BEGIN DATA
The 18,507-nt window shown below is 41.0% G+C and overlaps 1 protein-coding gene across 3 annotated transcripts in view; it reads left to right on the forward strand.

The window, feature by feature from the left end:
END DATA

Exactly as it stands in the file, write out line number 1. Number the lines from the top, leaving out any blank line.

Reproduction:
The 18,507-nt window shown below is 41.0% G+C and overlaps 1 protein-coding gene across 3 annotated transcripts in view; it reads left to right on the forward strand.